Constitutional crisis in Poland intensifies over judicial jobs

PiS party move to control judicial appointments deemed by some as illegal power grab

Polish president Andrzej Duda and British prime minister David Cameron at the Presidential palace in Warsaw.  Photograph: Wojtek Radwanski/AFP/Getty Images

Polish president Andrzej Duda and British prime minister David Cameron at the Presidential palace in Warsaw. Photograph: Wojtek Radwanski/AFP/Getty Images

 

Poland’s constitutional crisis has taken a further, grave turn after the new conservative government signalled concerns with a judicial appointments ruling from the country’s highest court.

The escalation in a war between the constitutional court and the ruling Law and Justice (PiS) party has been decried by Poland’s opposition and civil rights campaigners as an illegal power grab that undermines the post-communist republic’s democratic order.

But PiS, which controls parliament and the presidency, has dismissed such claims, saying its actions were essential to depoliticise Poland’s constitutional court, the country’s most senior tribunal.

The row began when the outgoing government, replaced in October by a PiS majority administration, appointed five judges to the court although not all outgoing judges’ terms were up.

This week the constitutional court struck down two of those appointments but found the other three legal.

Appointments annulled

Rather than wait for that ruling, however, the PiS-appointed president, Andrzej Duda, in office since July, annulled all of the appointments.

The Sejm parliament, controlled by PiS since last month, backed five new appointments, sworn in by Mr Duda in the middle of the night, and quickly passed new laws changing court appointment procedures.

But Poland’s constitutional court has fought back against what it views as attempts to curtail its political independence. It has described the PiS judicial appointments illegal and rejected as unconstitutional parts of the new judicial appointments law, including a provision over appointing the court’s president.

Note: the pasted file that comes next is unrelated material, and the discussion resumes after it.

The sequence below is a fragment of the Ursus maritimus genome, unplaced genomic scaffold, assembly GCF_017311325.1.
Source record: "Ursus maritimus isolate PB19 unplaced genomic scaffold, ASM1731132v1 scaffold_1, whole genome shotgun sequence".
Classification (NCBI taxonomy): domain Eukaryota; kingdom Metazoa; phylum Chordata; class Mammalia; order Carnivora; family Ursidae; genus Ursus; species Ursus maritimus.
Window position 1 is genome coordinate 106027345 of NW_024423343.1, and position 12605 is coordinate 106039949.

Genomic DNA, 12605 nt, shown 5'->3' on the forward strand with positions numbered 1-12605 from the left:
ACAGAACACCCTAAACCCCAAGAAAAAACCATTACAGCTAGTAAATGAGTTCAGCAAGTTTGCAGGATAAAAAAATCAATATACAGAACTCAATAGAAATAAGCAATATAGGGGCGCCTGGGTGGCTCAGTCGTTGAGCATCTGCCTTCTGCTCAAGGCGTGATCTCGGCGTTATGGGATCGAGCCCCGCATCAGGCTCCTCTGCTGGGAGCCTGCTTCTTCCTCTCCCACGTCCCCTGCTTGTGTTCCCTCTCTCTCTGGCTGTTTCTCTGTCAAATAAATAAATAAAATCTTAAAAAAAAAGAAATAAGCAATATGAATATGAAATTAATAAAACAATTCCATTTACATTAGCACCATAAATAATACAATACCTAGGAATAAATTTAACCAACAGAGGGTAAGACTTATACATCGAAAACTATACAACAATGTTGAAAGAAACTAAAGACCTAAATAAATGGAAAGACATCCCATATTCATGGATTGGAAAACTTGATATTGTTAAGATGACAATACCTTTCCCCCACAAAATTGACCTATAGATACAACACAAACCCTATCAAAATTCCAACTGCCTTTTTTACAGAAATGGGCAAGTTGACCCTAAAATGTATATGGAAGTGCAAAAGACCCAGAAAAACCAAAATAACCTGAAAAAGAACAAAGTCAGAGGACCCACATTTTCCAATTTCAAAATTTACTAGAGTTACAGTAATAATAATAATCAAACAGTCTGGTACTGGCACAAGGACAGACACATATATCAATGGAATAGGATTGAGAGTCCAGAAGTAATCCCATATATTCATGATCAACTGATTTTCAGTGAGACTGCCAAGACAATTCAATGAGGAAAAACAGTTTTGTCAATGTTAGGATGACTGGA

He or she is a key figure, deciding which judges hear what constitutional case. Opposition parties welcomed the court’s ruling, agreeing the Sejm parliament overstepped its legal mandate by pre-empting the ruling and annulling judicial appointments of the previous Sejm. But Mr Duda, a law graduate of Krakow’s Jagiellonian University, has insisted his five appointments, backed by parliament, are valid.

Legal stand-off

Now Poland has eight judges for just five constitutional court places, and an unprecedented legal stand-off.

On Friday, a government spokeswoman denied reports that Warsaw had rejected the court’s ruling. Prime minister Beata Szydlo merely wanted clarification from the court before publishing the ruling in the official gazette, the official said. But, in a letter, the court reminded the government its rulings were automatically law and could not be appealed.

Legal experts say there is no legal precedent for a Polish government seeking clarification of a constitutional court ruling. Before the October election, PiS rivals worried the party would work quickly once in office to tackle the constitutional court, which it blames for hobbling legislation during its last term a decade ago.

But the force and speed of the challenge has surprised many, prompting concerns it is part of a wider strategy to push Poland down an illiberal path taken by Hungary’s populist prime minister Viktor Orbán . If PiS succeeds in its five appointees, along with three judges to be appointed in the next 18 months, the PiS government will secure a majority of its judicial appointments on the 15-member tribunal.